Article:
12 Startup Keys
Press this (when startup chime sounds):To do this:
Boot from a CD or DVD (such as Mac OS X Install disc)
Select a volume to boot from
Force system to boot into OS X
Attempt to start up from network server (NetBoot)
Start from NetBoot server using default boot image
Eject any removable media, such as an optical disc
Change the type of account
Mac OS X has three kinds of user accounts: Standard (which allows you to access only your own files and change only some preferences); Managed (which means you’re restricted by parental controls); and Administrator (which lets you do almost anything). The first account you create on a Mac is an Administrator one, but you may want to give administrative privileges to other accounts or revoke them later. You may also want to create a Standard account for yourself; it’s safer not to use an Administrator account for day-to-day computing. To change an account from one kind to another, go to the Accounts system preference. Click on the lock and enter your administrator password. Then select the account you want to change. To upgrade that account, select the Allow User To Administer This Computer checkbox; to remove administrative rights, deselect it. Note that you cannot change the account you’re logged in to; to do that, you need to log in as another administrator first.—Kirk McElhearn
Manage parental controls
Mac OS X’s Parental Controls let you limit access from some user accounts (most likely your kids’) to inappropriate applications and Websites. To configure those controls: Launch System Preferences and select Accounts. To apply Parental Controls to an existing account, click the Lock icon at the lower left and enter your administrator credentials. Then select the account you want to manage and click the Enable Parental Controls box. To create a new Managed account, click the plus (+) button, choose Managed With Parental Controls from the New Account menu, provide the name and password, and click the Create Account button. Once the account is set up, click on the Open Parental Controls button. There you’ll see five tabs: Apps, Web, People, Time Limits, and Other. Most of the settings are straightforward. One of them is relatively new: In the Apps tab in the latest version of Snow Leopard, you can limit the account to using age-appropriate applications from the Mac App Store.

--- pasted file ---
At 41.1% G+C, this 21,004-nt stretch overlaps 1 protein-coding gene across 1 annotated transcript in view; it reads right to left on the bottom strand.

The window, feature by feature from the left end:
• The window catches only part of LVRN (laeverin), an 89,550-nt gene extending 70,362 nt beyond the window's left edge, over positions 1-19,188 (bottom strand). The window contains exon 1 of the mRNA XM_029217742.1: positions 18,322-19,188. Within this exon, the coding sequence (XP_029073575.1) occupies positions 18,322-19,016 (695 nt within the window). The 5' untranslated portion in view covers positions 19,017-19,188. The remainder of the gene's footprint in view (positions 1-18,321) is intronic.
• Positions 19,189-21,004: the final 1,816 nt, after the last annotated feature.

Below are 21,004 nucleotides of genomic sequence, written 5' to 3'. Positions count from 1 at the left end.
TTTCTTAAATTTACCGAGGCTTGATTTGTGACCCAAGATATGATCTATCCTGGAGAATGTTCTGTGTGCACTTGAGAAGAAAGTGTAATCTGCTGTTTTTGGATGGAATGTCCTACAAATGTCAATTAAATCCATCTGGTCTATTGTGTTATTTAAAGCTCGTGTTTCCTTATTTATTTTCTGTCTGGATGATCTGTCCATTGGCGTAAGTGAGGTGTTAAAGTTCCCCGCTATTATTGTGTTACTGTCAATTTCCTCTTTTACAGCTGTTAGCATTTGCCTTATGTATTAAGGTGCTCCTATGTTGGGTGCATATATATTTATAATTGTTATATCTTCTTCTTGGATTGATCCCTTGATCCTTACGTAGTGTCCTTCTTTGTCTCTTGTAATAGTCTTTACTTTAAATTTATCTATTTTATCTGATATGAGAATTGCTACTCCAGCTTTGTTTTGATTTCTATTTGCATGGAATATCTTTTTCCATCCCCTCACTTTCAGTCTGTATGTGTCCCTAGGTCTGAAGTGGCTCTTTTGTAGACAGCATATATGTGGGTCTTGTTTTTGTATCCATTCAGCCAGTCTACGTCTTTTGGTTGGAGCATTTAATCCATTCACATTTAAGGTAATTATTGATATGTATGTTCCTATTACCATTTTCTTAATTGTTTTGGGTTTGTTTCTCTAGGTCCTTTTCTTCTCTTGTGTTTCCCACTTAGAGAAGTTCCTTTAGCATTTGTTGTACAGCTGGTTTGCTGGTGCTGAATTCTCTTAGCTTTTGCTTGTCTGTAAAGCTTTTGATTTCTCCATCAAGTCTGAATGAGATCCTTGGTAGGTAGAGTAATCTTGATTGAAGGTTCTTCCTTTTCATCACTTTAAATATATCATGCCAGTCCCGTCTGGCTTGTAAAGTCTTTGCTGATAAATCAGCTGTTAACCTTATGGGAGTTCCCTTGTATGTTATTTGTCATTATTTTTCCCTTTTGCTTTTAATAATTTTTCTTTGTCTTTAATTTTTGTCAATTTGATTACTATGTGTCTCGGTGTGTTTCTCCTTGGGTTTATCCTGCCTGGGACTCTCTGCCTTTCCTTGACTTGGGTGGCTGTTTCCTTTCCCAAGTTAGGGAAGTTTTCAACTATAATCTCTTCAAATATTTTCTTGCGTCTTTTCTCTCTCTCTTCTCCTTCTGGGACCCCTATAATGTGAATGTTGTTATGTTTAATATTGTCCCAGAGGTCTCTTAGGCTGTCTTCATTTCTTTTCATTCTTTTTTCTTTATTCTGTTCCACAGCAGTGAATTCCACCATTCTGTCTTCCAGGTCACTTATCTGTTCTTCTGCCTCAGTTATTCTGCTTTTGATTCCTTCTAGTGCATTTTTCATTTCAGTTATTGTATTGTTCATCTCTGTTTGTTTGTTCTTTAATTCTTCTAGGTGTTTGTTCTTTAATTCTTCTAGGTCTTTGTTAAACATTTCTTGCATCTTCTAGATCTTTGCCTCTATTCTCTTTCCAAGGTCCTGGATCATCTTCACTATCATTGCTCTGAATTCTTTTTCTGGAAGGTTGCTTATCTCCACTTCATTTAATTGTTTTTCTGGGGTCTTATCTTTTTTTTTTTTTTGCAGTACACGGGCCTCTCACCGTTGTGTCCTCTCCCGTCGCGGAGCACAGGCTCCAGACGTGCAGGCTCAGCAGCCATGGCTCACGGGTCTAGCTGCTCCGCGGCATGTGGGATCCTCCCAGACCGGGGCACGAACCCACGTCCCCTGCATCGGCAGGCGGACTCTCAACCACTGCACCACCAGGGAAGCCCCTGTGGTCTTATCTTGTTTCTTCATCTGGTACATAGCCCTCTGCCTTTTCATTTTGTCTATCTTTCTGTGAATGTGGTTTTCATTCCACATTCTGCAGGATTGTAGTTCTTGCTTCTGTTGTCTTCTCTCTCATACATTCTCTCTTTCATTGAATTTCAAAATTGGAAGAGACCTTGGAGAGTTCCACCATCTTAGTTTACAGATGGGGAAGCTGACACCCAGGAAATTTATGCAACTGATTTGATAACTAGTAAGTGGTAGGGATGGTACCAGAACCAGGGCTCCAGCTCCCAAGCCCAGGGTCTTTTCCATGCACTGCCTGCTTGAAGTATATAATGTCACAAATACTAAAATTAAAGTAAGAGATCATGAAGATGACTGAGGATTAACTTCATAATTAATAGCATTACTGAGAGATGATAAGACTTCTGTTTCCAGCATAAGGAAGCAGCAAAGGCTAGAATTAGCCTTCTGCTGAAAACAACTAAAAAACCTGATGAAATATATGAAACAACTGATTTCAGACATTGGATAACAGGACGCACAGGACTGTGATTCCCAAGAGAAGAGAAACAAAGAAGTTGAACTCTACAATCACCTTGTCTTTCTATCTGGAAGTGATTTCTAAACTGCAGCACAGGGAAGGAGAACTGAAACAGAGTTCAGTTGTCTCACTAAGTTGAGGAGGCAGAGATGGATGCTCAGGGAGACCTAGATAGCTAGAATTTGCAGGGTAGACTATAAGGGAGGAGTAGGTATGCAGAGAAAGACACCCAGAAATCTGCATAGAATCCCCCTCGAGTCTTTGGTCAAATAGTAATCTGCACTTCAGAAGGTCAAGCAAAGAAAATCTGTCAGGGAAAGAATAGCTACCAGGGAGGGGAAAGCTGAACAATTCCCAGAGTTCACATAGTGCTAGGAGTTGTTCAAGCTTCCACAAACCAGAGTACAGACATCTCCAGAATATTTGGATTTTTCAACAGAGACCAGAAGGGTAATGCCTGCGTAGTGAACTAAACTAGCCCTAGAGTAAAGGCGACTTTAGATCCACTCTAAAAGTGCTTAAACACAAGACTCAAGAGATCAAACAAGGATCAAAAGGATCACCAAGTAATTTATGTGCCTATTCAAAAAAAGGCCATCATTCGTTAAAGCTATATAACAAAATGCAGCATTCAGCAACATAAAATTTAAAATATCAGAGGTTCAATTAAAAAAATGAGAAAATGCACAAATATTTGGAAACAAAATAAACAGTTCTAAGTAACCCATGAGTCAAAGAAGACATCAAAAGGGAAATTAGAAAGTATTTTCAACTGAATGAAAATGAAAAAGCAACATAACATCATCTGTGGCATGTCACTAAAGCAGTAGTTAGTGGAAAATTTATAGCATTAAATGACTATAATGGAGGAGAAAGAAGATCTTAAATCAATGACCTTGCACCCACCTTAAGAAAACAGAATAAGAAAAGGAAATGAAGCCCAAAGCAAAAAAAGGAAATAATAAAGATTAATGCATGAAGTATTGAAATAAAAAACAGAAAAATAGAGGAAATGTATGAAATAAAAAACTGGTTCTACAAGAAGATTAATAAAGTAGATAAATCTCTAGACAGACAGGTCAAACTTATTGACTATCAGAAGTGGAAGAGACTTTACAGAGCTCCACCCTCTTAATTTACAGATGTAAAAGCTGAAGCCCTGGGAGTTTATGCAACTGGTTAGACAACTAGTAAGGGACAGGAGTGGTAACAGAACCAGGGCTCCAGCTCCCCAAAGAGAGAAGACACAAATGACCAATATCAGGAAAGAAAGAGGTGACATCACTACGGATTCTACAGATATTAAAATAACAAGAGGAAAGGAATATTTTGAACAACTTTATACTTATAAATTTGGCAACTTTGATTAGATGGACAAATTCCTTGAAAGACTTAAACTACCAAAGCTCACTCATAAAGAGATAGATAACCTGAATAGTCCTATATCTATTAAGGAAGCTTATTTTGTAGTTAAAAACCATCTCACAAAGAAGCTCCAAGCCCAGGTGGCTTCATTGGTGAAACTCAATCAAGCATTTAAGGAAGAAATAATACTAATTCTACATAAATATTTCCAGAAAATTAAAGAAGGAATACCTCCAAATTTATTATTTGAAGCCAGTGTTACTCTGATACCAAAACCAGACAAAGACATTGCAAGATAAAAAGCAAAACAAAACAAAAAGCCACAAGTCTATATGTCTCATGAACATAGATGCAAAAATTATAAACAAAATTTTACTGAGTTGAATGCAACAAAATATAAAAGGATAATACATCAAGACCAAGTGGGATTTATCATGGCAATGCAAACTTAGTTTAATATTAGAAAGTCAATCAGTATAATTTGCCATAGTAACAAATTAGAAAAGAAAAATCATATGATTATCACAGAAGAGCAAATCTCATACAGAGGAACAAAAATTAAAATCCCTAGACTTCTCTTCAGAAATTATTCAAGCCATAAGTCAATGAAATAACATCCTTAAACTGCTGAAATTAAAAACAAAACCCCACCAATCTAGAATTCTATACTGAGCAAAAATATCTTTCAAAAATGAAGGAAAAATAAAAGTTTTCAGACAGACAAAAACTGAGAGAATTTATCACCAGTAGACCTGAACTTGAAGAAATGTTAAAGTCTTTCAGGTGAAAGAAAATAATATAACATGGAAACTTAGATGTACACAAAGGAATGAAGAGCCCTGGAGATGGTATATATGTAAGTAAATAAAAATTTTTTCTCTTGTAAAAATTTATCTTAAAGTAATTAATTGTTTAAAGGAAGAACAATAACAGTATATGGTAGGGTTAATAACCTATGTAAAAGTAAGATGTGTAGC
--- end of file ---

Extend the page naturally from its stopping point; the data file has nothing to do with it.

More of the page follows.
If you’re setting up a couple of managed accounts at once, you can save time by copying settings from one to another: After opening Parental Controls, select the account you want to copy from, and then open the action menu at the bottom of the window and select Copy Settings For “username.” Then select the account you want to paste those settings to and choose Paste Settings To “username” from the same menu.—Christopher Breen
Senior Contributor Joe Kissell is the senior editor of TidBits and the author of Mac Security Bible (Wiley, 2010). Senior Contributor Kirk McElhearn writes about more than just Macs on his blog, Kirkville. His most recent book is Take Control of iTunes 10: The FAQ (TidBits Publishing, 2010).